For years it stood, just beside the LIC building and completely dwarfed by it. It was best known by the name of its last co-occupant, the other being the famed auction house of Murray & Co. But the building, with its colonnaded portico had a far more interesting history than that, for it began life as a Masonic Lodge.
The building, or whatever structure existed on the site earlier, first finds mention in 1849 when the Lodge Pilgrims of Light met there. This was a short-lived body, for it died out in 1862, but its meeting place was evidently quite popular for we find that by 1877 the Lodge Perfect Unanimity (PU), today the oldest Masonic body in South India, was thinking of acquiring it. PU had in 1839 embarked on building its Masonic Temple by the beach. The Lodge was however not happy with the structure when it was completed at enormous expense. It would later be sold to the police whose headquarters it remains till day. In the meanwhile PU moved to Vepery and by the late 1870s was considering a shift to Mount Road.
The property, known by then as the premises of Mr Garratt the tailor and spanning 100 grounds (around 6 acres), was acquired in 1883 for Rs 18,000. Shortly after moving in, members began complaining about the place. The existing bungalow was not suitable for meetings and suffered from poor ventilation. The installation of two punkahs at the cost of Rs 150 did not help. It was then decided that a new building had to be put up on the surrounding land, of which there was plenty. But of money there was none, all of it having been spent on the purchase and initial repairs. Building a first floor room for meetings was considered more practical and to fund this, the Lodge borrowed money. Wor. Bro. RF Chisholm, the well-known architect, designed the room, which strangely enough had no roof other than thin timber beams. This was fine on clear nights, but when it rained the place was a mess. Moreover, rats, owls and birds began to reside in the rafters. Mangalore tiles were considered but were ruled out on the grounds that the timber could not bear their weight. Tarpaulins were eventually resorted to, in 1887. The groundfloor became the dining room.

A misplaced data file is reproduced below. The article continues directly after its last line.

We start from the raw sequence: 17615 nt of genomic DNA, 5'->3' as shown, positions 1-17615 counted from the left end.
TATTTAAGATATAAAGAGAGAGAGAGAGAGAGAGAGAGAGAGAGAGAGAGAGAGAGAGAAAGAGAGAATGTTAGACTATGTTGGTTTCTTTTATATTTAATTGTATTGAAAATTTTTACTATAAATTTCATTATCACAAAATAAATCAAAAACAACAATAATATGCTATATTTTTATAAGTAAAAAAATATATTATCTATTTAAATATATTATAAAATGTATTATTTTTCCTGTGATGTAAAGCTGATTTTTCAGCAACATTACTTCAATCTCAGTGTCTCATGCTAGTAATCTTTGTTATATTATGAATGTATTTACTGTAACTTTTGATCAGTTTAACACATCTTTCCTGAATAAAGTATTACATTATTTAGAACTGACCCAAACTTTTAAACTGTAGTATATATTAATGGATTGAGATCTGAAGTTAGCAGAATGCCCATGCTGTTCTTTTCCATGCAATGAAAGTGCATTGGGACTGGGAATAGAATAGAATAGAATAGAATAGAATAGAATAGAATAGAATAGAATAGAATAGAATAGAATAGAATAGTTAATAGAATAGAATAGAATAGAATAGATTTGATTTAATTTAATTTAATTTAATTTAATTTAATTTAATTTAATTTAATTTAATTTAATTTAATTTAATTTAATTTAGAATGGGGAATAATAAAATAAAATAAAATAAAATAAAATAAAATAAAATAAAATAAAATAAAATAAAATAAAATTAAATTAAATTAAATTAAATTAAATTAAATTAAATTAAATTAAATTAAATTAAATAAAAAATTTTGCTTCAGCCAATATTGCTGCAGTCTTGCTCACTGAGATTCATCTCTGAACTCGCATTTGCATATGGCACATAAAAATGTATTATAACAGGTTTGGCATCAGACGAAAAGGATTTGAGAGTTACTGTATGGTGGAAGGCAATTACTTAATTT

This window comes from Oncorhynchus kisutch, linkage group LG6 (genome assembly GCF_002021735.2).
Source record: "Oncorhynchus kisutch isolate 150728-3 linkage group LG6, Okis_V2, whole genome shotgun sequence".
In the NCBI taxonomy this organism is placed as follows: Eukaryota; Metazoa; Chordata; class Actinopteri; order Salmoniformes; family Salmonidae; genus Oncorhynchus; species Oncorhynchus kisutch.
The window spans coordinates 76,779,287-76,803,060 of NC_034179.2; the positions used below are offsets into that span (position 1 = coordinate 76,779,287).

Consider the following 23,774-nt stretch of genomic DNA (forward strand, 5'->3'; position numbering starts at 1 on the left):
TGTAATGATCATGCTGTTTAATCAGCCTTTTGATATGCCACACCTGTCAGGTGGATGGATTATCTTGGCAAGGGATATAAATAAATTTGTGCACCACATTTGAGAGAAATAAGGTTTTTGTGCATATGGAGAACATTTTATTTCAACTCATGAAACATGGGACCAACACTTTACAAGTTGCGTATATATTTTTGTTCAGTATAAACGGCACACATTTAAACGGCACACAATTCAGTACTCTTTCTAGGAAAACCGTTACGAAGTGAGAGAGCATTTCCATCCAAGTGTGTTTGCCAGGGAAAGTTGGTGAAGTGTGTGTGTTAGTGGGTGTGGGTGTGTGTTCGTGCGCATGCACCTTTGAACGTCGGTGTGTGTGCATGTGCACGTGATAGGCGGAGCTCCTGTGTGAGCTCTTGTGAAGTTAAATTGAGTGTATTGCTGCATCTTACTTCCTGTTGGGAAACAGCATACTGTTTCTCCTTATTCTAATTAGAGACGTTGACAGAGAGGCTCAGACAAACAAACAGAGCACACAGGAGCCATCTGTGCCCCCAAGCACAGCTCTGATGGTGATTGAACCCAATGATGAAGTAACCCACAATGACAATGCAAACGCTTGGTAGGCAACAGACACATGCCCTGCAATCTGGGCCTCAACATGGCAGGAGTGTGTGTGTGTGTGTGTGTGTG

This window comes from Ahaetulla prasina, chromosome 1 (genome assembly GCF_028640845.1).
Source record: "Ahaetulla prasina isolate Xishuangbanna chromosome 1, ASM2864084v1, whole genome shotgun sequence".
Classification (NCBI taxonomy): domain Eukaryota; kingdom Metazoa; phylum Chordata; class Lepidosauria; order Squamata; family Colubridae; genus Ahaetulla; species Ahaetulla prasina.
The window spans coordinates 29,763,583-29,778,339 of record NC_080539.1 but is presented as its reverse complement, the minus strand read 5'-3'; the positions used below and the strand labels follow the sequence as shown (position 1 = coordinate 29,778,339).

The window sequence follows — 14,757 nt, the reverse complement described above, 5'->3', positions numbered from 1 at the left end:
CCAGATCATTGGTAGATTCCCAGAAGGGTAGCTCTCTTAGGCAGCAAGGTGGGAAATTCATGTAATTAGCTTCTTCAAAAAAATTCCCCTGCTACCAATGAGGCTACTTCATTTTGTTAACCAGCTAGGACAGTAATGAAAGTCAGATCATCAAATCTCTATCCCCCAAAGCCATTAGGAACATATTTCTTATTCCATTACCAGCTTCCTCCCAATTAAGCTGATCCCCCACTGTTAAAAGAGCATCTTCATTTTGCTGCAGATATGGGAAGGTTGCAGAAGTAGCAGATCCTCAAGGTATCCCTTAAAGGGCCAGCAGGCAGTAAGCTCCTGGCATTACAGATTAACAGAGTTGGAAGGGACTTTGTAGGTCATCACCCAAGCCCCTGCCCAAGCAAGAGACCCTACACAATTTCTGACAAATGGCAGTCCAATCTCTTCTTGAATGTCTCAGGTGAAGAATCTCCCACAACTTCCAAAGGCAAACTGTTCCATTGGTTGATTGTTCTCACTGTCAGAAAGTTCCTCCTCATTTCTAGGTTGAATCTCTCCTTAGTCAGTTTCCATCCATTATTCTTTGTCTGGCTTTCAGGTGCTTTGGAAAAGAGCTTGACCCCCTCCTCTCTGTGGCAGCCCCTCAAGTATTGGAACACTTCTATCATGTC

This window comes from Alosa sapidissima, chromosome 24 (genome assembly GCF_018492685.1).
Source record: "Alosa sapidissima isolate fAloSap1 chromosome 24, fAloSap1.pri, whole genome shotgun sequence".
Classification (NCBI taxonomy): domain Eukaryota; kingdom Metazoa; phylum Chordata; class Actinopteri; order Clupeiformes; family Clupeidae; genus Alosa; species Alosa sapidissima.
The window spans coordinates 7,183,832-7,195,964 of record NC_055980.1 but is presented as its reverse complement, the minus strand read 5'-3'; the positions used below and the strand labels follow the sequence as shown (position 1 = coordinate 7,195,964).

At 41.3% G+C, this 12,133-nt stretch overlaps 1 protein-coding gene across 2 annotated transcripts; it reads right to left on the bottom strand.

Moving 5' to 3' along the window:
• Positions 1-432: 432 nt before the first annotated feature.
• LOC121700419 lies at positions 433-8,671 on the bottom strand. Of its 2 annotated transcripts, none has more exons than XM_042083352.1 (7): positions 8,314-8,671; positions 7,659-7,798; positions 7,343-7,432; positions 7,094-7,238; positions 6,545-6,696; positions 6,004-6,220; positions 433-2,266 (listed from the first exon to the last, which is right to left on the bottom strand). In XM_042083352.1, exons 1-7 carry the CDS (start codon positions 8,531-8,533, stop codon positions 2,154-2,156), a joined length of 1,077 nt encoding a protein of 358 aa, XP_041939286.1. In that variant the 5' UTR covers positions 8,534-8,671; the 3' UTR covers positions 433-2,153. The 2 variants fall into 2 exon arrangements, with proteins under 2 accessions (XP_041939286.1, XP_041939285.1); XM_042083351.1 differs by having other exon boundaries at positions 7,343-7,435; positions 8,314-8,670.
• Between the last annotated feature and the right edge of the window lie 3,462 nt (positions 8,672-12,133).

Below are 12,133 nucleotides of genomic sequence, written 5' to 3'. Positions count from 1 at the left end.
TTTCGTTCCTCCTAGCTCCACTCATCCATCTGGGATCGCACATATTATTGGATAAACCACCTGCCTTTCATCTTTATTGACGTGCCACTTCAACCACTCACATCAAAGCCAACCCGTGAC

Financial difficulties continued to dog the Lodge PU, chiefly because of the building. Moreover, the weight of the first floor, the light roof notwithstanding, had caused the ground floor walls to bulge out. Parts of the property facing General Patters Road were sold in phases, all of them eventually becoming the plot on which the firm of WE Smith would build its landmark Kardyl (now Bharat Insurance) Building. Renting out the compound for grazing cattle and growing fruit at Rs 8 a month to Gopal Pillay brought in some revenue, as did leasing a disused wing of the bungalow to Masons. Electric lights were used for an installation ceremony as early as in 1890 and by June 1st, 1891, piped water from Red Hills was available.
But the property proved a cash guzzler. With the Lodge PU facing financial difficulties, it was decided in 1905 that the property be sold to the District Grand Lodge of Madras (DGL), the apex body for Freemasonry. With that building became the home and meeting place of all the Masonic lodges in the city. But complaints continued unabated. The DGL finally opted to move to its present property in Egmore in 1916, disposing off its erstwhile home to Kushaldoss Chaturbhujadoss, the Gujarati magnate. He in turn leased a part of the building in 1918 to Pioneer Laundry. In 1927, the remaining portion was leased to Murray & Co.
That was not the end of it. In 1951, MCt Chidambaram Chettyar acquired the entire property, land, bungalow and all. On the open space beside the old building he put up his dream edifice, a 14-storeyed structure to house his United India Insurance. This was completed in 1959 by when insurance had been nationalized and Chettyar himself was killed in an air crash. With that the entire property including the Bharat Insurance building and the old Masonic temple became LIC’s.
The structure also served as the office of the advertising agency O&M and in that capacity played host to ad legend David Ogilvy who described it as a cross between a church and a barn. Whatever it was, it survived as a reminder of a more gracious era. That was until 2015 when LIC, for presumably reasons similar to those that make it neglect Bharat Insurance building, demolished the Masonic temple, thereby obliterating history of a century and more.
This article is part of a series on lost/Surviving landmarks of Chennai. The earlier episodes can be read here